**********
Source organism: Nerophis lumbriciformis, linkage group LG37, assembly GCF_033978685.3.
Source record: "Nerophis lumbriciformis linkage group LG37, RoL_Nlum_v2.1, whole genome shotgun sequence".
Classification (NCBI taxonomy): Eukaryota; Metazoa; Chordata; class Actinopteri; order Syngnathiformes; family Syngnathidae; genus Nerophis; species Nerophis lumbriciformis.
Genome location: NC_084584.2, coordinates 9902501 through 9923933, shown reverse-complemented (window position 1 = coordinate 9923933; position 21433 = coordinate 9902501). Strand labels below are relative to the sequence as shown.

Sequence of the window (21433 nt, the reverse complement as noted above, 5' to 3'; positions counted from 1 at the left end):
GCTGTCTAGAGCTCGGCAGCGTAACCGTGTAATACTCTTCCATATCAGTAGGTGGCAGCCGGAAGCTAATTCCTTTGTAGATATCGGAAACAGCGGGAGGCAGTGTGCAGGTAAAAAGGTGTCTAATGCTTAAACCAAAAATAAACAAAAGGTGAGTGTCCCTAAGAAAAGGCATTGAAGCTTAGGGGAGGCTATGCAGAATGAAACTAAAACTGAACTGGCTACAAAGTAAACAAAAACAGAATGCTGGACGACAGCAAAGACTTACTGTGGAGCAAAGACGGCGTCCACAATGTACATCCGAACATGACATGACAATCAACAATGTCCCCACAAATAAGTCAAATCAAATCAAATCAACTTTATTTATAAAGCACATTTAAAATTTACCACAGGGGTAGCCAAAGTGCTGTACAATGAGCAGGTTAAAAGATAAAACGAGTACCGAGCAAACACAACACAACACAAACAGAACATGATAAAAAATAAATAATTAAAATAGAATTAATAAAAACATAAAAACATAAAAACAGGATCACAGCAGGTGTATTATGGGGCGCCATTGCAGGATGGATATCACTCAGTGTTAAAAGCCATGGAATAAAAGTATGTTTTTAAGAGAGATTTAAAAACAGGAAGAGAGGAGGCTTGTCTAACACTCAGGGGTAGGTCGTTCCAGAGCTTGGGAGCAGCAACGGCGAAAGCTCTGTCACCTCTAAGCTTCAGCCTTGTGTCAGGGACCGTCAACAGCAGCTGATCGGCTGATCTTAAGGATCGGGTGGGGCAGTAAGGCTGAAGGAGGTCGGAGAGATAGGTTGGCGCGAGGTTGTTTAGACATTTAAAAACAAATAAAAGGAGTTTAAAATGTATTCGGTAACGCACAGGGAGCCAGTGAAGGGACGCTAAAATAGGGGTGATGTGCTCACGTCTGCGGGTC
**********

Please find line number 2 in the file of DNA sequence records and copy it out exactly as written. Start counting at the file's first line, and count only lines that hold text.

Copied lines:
Source record: "Nerophis lumbriciformis linkage group LG37, RoL_Nlum_v2.1, whole genome shotgun sequence".